Clawing Back—Then Collapsing

Ulli Market Commentary Contact

[Chart courtesy of]

  1. Moving the markets

After the Fed pretty much met expectations yesterday with their latest policy on interest rates, which some saw as Powell being in the dovish camp, it was Treasury Secretary Yellen who stole the jam out of the bullish donut by clarifying that a broad increase in deposit insurance may not be in the cards.

Some analysts considered it to be a flip-flop, and the fallout was instant, as the markets crashed into the close, with the Dow plunging 530 points.

Today, it was “opposite day”, as bottom pickers stepped up to the plate and drove the Dow higher by over 450 points, assuming the much hoped for Fed pivot had now become reality. However, suddenly a glass ceiling was hit, the trend reversed and sent the major indexes back into the red. A last hour bounce insured a green close.

It turned out to be another chaotic day with uncertainty reigning supreme and a long-term trend in equities not being discernable.

Fed-watcher Philip Marey summed it up best:

“A final observation. The Fed continues to stumble its way through the fight against inflation. First, they tried to explain inflation away by claiming it was transitory. Consequently, they were late in starting the hiking cycle. Now that they are finally approaching positive territory for the real federal funds rate, they are close to ending the hiking cycle and leaving the rest of the fight against inflation to credit tightening by the banks. Because the Fed in its regulatory role failed to prevent the recent banking turmoil. Failing as a central bank on both fronts, so now it’s up to the banking sector to get inflation under control? What a mess.”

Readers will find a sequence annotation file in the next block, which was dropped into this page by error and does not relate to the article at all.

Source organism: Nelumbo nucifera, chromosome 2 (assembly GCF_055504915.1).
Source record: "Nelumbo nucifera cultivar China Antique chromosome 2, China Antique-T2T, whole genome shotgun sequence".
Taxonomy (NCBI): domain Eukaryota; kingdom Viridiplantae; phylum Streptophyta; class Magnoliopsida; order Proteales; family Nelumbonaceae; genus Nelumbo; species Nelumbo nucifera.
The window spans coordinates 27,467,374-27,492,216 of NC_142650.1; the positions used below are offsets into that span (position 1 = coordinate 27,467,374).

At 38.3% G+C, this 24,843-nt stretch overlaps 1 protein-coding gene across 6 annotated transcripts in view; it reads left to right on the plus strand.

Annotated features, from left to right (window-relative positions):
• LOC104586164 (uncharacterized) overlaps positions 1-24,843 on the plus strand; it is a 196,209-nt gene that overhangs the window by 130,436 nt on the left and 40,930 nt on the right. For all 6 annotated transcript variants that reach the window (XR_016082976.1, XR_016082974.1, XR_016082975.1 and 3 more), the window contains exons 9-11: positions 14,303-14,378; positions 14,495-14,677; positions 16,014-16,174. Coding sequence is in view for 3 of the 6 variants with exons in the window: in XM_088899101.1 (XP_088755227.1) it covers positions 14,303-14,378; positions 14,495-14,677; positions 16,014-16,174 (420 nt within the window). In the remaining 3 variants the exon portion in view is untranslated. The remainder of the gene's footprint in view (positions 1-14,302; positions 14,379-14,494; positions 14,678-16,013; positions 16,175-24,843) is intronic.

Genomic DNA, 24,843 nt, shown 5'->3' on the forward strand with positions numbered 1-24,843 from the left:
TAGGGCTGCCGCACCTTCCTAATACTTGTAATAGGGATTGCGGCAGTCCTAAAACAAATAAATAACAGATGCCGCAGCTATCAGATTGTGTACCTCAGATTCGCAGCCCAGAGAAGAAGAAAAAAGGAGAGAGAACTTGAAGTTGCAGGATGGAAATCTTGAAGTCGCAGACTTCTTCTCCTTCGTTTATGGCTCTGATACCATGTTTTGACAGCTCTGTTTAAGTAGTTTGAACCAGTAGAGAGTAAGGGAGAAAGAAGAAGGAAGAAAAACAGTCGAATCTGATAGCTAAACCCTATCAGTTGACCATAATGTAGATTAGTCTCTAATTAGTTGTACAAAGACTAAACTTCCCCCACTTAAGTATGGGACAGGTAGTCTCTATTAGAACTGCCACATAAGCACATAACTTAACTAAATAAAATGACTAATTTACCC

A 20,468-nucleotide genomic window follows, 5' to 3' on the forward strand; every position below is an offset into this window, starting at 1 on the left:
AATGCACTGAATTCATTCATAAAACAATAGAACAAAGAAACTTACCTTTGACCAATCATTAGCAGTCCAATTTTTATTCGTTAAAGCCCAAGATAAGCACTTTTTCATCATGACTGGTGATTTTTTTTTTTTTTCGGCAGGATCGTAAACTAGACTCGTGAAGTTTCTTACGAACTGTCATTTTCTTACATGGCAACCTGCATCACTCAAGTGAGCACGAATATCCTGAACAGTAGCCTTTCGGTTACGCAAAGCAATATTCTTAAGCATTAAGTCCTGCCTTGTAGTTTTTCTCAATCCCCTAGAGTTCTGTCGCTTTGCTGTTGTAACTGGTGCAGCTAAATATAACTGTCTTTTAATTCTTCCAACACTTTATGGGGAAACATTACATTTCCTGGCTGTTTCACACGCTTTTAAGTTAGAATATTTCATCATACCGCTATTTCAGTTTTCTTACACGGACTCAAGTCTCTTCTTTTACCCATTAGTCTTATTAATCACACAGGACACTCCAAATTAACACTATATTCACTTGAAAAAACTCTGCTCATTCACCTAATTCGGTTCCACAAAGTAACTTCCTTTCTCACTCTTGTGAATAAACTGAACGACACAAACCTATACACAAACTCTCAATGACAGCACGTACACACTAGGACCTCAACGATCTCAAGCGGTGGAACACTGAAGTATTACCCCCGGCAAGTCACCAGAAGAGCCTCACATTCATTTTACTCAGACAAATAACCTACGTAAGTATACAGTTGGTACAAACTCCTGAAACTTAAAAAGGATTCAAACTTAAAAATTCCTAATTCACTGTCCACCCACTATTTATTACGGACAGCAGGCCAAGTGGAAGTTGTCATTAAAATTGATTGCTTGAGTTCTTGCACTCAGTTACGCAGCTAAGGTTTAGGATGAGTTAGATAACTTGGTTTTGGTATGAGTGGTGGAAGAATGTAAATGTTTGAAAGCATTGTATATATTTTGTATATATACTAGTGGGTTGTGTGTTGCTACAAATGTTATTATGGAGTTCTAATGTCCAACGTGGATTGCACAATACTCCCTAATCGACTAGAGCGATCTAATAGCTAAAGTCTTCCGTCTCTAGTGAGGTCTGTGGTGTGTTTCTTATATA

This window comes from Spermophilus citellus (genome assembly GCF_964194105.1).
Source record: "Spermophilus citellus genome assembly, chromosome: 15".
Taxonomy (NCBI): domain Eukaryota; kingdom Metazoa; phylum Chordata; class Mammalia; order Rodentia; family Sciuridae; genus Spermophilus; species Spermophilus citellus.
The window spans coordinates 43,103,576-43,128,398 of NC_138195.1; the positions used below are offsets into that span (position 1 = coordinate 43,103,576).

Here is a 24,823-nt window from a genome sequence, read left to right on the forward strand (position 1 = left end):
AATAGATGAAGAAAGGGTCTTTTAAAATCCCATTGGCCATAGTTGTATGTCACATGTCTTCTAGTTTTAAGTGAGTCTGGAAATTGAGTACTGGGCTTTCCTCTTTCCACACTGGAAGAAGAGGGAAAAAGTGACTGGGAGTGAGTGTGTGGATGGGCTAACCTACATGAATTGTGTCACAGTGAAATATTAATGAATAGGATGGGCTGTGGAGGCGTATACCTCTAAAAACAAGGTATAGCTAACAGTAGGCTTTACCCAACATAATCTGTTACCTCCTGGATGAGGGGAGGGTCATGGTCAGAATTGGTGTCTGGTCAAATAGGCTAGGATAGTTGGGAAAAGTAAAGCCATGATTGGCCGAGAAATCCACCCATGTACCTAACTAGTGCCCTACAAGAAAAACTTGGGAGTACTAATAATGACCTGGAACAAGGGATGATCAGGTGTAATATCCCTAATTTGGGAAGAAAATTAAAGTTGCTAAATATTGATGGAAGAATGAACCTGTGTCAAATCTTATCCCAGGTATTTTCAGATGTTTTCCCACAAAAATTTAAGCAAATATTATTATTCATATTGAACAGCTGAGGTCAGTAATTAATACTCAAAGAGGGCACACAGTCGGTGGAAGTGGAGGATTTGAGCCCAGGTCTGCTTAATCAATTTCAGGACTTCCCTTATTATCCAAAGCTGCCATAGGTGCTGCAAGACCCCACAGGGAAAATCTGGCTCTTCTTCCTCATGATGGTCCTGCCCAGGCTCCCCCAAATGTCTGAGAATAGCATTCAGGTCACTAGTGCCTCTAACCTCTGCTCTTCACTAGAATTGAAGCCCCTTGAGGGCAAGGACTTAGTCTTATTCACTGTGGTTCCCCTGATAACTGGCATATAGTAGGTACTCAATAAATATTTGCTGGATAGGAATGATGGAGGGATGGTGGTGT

Bond yields were mixed. The 2-year dropped, popped, touched its 4% level, and then really dropped to close at 3.77%. The US Dollar fell for the 6th straight day but bounced into the close.

Again, the hero was Gold, with the precious metal surpassing its $2k level and closing a tad above it. For the day, gold gained +2.63%, YTD it’s up +9.49%, which is way better than the S&P’s meager +2.80%.

2. “Buy” Cycle Suggestions

For the current Buy cycle, which started on 12/1/2022, I suggested you reference my then current StatSheet for ETF selections. However, if you came on board later, you may want to look at the most recent version, which is published and posted every Thursday at 6:30 pm PST.

I also recommend you consider your risk tolerance when making your selections by dropping down more towards the middle of the M-Index rankings, should you tend to be more risk adverse. Likewise, a partial initial exposure to the markets, say 33% to start with, will reduce your risk in case of a sudden directional turnaround.

We are living in times of great uncertainty, with economic fundamentals steadily deteriorating, which will eventually affect earnings negatively and, by association, stock prices. I can see this current Buy signal to be short lived, say to the end of the year, and would not be surprised if it ends at some point in January.

In my advisor practice, we are therefore looking for limited exposure in value, some growth and dividend ETFs. Of course, gold has been a core holding for a long time.

With all investments, I recommend the use of a trailing sell stop in the range of 8-12% to limit your downside risk.

3. Trend Tracking Indexes (TTIs)

Our TTIs dropped again, as another chaotic day on Wall Street did nothing but cast more doubt in traders’ minds as to which direction equities will be going.

This is how we closed 03/23/2023:

Domestic TTI: -3.13% below its M/A (prior close -2.81%)—Buy signal effective 12/1/2022.

International TTI: +3.85% above its M/A (prior close +3.95%)—Buy signal effective 12/1/2022.

All linked charts above are courtesy of Bloomberg via ZeroHedge.

Contact Ulli

Leave a Reply